The latest addition to the vaunted ThinkPad X1 lineup is basically Lenovo’s version of the Peanut Butter Cup. And in this case, the two great tastes that go together are the flexibility and versatility of its Yoga products and the reliability and design sense of the X1 series.
It is, in other words, a potential match made in tech heaven.
The ThinkPad X1 Yoga was a long time coming: For years now, Lenovo has offered its unique “Yoga” capabilities—these devices transform between laptop, presentation, tent and tablet modes—on a lineup of high-quality but consumer-focused products that are now simply branded as Yoga. On the flipside, Lenovo has also long offered the ultimate in business-class mobile productivity via its ThinkPad X series.
Both products offered unique benefits, and while some features were common or similar to both, there were gaps in both. For example, the Yoga series devices never offered the excellent TrackPoint pointing device that is unique to ThinkPad. And while the X1 picked up multi-touch as an almost begrudging option, Lenovo never really offered true transforming capabilities in its flagship Ultrabook.
So now we can see what a cross-section of these devices looks like. The prognosis is very good.
For example, you might expect—if you’re familiar with similar devices, like the excellent HP Spectre x360—that there must be some compromises tied to that usage flexibility, the key one being thickness. But the X1 Yoga isn’t much thicker than the X1 Carbon or the wafer-thin Yoga 900 Pro. And it’s noticeably thinner—and much lighter–than the x360, I think because of the build materials.
Lenovo also exceeds HP with some wizardry that lets the spill-resistant keyboard sink inside the machine when it’s used in presentation, tent and tablet modes. This isn’t just cosmetic: When unprotected keys are exposed and on the bottom of a transforming PC like this, they can be damaged.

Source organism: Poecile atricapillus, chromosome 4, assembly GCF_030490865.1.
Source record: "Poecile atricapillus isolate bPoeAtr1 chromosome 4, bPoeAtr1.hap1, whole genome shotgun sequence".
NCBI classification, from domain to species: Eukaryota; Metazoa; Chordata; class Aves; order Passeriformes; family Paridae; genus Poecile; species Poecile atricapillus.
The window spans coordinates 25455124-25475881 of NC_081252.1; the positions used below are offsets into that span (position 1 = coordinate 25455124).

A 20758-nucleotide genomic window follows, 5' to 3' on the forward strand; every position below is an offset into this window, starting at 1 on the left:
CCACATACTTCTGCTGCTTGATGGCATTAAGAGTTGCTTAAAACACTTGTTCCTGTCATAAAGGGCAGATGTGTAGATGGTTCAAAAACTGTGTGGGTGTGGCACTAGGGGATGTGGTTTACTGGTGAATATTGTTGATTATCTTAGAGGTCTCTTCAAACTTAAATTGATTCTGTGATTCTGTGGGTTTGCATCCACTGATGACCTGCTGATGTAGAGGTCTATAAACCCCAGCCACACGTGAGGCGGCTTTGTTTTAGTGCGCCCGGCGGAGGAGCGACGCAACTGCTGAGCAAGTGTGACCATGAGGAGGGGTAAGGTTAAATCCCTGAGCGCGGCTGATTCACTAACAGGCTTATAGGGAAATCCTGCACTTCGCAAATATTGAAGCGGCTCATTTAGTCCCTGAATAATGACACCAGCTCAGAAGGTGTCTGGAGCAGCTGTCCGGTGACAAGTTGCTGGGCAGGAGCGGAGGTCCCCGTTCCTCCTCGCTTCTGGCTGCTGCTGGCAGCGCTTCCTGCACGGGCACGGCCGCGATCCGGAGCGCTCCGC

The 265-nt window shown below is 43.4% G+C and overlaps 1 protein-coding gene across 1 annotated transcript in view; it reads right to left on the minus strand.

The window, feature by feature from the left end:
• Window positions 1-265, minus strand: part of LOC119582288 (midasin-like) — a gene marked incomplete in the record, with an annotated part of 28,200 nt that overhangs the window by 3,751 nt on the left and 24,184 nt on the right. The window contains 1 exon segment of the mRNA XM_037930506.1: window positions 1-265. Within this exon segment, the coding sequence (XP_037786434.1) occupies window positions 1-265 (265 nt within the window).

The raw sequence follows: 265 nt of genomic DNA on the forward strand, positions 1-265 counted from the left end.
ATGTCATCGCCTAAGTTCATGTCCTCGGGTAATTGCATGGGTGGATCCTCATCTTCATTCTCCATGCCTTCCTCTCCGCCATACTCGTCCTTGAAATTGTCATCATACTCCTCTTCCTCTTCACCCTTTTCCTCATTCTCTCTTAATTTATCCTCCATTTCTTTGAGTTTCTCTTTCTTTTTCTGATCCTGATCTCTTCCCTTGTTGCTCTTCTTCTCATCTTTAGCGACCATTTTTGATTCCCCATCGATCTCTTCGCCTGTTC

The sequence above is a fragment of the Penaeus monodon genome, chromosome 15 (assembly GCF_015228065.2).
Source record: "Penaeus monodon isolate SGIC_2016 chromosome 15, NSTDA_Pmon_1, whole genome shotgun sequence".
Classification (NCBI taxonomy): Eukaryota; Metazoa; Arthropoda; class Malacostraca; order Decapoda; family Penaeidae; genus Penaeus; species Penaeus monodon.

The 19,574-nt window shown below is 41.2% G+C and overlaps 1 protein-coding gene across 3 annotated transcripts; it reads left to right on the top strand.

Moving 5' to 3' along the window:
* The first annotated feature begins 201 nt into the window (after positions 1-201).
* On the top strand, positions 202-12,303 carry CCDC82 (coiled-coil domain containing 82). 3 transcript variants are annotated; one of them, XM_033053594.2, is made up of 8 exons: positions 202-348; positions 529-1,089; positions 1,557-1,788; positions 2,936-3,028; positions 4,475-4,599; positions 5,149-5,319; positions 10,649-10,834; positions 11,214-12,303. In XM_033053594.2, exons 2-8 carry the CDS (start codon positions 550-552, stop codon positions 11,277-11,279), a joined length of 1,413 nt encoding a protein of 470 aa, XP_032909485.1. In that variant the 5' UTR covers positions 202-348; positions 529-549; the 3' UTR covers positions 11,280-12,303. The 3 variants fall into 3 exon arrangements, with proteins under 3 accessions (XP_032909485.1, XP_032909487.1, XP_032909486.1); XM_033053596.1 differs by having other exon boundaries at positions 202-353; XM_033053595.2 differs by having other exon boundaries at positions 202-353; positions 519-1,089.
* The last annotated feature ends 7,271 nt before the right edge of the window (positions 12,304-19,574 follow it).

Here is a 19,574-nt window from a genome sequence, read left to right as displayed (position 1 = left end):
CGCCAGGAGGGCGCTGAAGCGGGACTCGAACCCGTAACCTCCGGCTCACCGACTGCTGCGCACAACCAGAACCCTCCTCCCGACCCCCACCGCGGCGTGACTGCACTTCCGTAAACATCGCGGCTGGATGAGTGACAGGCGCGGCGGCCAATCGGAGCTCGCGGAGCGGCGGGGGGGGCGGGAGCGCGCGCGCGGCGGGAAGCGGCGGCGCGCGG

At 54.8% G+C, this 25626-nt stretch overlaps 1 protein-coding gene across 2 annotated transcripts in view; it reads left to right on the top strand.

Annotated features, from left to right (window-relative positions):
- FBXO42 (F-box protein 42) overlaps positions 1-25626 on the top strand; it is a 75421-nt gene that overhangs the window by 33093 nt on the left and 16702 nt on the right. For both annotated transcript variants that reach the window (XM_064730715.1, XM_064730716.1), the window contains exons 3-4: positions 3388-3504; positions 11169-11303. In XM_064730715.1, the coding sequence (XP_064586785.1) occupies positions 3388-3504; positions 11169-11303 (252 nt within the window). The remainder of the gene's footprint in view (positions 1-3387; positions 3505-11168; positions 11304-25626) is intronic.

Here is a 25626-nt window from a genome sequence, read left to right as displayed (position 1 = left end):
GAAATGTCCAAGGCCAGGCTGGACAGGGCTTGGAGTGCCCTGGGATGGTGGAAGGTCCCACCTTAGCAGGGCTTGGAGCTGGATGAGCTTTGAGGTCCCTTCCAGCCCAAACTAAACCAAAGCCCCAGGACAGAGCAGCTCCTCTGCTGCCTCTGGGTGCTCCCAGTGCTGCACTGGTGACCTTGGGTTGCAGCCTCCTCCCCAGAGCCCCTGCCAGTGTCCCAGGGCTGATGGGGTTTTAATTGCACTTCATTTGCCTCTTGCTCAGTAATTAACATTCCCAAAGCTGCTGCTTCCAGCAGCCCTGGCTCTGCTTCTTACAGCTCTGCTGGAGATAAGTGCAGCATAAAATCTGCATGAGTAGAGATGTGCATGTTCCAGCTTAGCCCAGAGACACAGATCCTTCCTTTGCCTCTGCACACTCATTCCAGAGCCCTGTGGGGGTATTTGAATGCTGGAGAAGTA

And of course, as an X1, the ThinkPad X1 Yoga also includes the TrackPoint, which I prefer to even the best touchpads. (It has one of those too.) It even has a Windows Hello-compatible fingerprint reader, another feature the x360 lacks.
I also like that Lenovo splits the difference on the form factor size: Where HP offers both 13- and 15-inch versions of the x360, Lenovo arrives at the same 14-inch form factor used by the Carbon. And it’s super-light at just 2.8 pounds, thanks to a new design magnesium alloy composite that Lenovo says doesn’t sacrifice durability, a key X-series benefit. This is a wonderful middle ground from a size/weight/portability perspective.
Aside from its transforming capabilities, the Yoga brings another first to ThinkPad X: It includes the new ThinkPad Pen Pro, which can work with any active capacitive screen, eliminating the need for a digitizer layer on the screen. It has 2048 levels of pressure sensitivity, double that of the Surface Pen, which is widely regarded as the best stylus in personal computing. Oh, and get this: It can be docked inside the device. Take that, Surface Pen. (Or Apple Pencil, for that matter.) But then that’s because it’s so small and thin: It remains to be seen whether the Pen Pro is actually any good.